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The 2017 Total Solar Eclipse: Through the Eyes of NASA

Date: Thursday, June 15, 2017

Location: Pickford Theater, third floor, Madison Building, Library of Congress, Washington, DC, US,

The public is invited to a free talk called "The 2017 Total Solar Eclipse: Through the Eyes of NASA" with Dr. C. Alex Young in the Pickford Theater, third floor, Madison Building, Library of Congress, Washington, D.C., on Thursday, June 15, from 11:30 a.m. to 12:30 p.m. EDT.

The Aug. 21, 2017, eclipse will be the first total solar eclipse visible in the contiguous United States since 1979 — and the first that has traversed the entire continent coast-to-coast since June 8, 1918. The moon’s shadow will cut an approximately 70-mile-wide path diagonally across the country from Oregon to South Carolina. Weather permitting, those in the path will experience an ethereal twilight with a naked-eye view of the sun’s million-degree atmosphere called the corona. Anticipation and energy for this eclipse is off the charts!

More than 500 million people in North America alone will be able to catch the eclipse in either its partial or total phase. Parts of South America, Africa and Europe will see a partial eclipse as well. NASA is planning to take full advantage of this unique celestial event as an education and public engagement opportunity by leveraging its extensive networks of partners, numerous social media platforms, broadcast media and its significant unique space assets and experts to bring the eclipse to America and the world. This talk outlines the science and the wonder of total solar eclipses along with where and when you can experience the Aug. 21 spectacle.

Young will be speaking about the celestial mechanics of the eclipse, viewing opportunities and how NASA will be studying the sun and Earth during this rare event.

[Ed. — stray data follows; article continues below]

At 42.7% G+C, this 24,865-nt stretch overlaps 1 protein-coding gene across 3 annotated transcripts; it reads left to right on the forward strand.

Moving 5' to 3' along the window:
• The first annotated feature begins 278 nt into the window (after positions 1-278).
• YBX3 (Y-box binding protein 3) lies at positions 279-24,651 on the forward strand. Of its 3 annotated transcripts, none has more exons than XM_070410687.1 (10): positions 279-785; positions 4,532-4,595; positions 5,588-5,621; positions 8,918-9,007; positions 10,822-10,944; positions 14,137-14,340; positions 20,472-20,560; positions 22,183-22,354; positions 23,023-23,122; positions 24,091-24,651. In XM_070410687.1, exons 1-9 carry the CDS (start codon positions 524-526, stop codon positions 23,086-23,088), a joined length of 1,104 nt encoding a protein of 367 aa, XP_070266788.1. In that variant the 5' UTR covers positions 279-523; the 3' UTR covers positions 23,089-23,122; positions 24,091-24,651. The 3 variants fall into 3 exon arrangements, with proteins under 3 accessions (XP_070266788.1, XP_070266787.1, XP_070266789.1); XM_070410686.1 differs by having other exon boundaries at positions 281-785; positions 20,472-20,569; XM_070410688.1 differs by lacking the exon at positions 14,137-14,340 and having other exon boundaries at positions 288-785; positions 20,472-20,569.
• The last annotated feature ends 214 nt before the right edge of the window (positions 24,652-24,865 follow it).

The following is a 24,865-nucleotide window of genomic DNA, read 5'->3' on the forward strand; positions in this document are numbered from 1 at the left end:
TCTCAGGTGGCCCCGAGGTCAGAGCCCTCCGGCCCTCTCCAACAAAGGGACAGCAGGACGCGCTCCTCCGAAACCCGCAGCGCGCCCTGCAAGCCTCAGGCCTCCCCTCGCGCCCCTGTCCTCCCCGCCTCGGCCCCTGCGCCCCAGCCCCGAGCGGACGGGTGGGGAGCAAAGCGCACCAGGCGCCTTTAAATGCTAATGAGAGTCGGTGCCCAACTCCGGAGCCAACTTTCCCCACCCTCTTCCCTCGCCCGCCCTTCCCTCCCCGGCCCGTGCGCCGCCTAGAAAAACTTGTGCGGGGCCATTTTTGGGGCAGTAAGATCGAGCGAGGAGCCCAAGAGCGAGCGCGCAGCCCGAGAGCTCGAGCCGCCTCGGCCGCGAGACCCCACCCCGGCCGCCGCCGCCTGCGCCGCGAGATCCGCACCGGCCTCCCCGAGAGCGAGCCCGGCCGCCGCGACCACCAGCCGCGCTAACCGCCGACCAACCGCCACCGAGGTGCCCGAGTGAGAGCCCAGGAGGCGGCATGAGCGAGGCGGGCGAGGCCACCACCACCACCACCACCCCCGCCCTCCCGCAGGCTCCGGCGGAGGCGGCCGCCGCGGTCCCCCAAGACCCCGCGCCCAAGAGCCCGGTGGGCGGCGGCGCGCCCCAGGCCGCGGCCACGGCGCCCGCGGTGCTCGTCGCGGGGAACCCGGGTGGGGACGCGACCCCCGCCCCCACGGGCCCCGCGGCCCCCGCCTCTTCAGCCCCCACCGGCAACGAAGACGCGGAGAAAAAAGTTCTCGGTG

Young is the associate director for science in the Heliophysics Science Division at NASA's Goddard Space Flight Center in Greenbelt, Maryland. In this role he is responsible for overseeing and coordinating the education and public outreach, or EPO, team for the division. He works with the EPO teams as a liaison with  NASA’s offices of Education and Communications. In addition, he works with the division scientists to promote and support their research. In graduate school at the University of New Hampshire, Durham, Young studied the high energy astrophysics of cosmic gamma-ray bursts and gamma-ray solar flares.

The Library of Congress maintains one of the largest and most diverse collections of scientific and technical information in the world. The Science, Technology and Business Division provides reference and bibliographic services and develops the general collections of the library in all areas of science, technology, business and economics.

The Library of Congress is the nation's oldest federal cultural institution and the largest library in the world and holds nearly 151.8 million items in various languages, disciplines and formats. The library serves Congress and the nation both on-site in its reading rooms on Capitol Hill and through its award-winning website.

For inquiries about this or upcoming talks at the Library of Congress, the public can contact the library’s Science, Technology and Business Division at 202-707-5664. ADA accommodations should be requested five business days in advance at 202-707-6382 (voice/tty) or

The lecture will be later broadcast on the library’s webcast page and YouTube channel “Topics in Science” playlist.

For more information contact Stephanie Marcus at 202-707-1212 or or visit:

For directions, visit:

For information about how NASA will be viewing the eclipse, visit:

For NASA's Total Solar Eclipse website, visit:

For NASA's Eclipses and transits website, visit:

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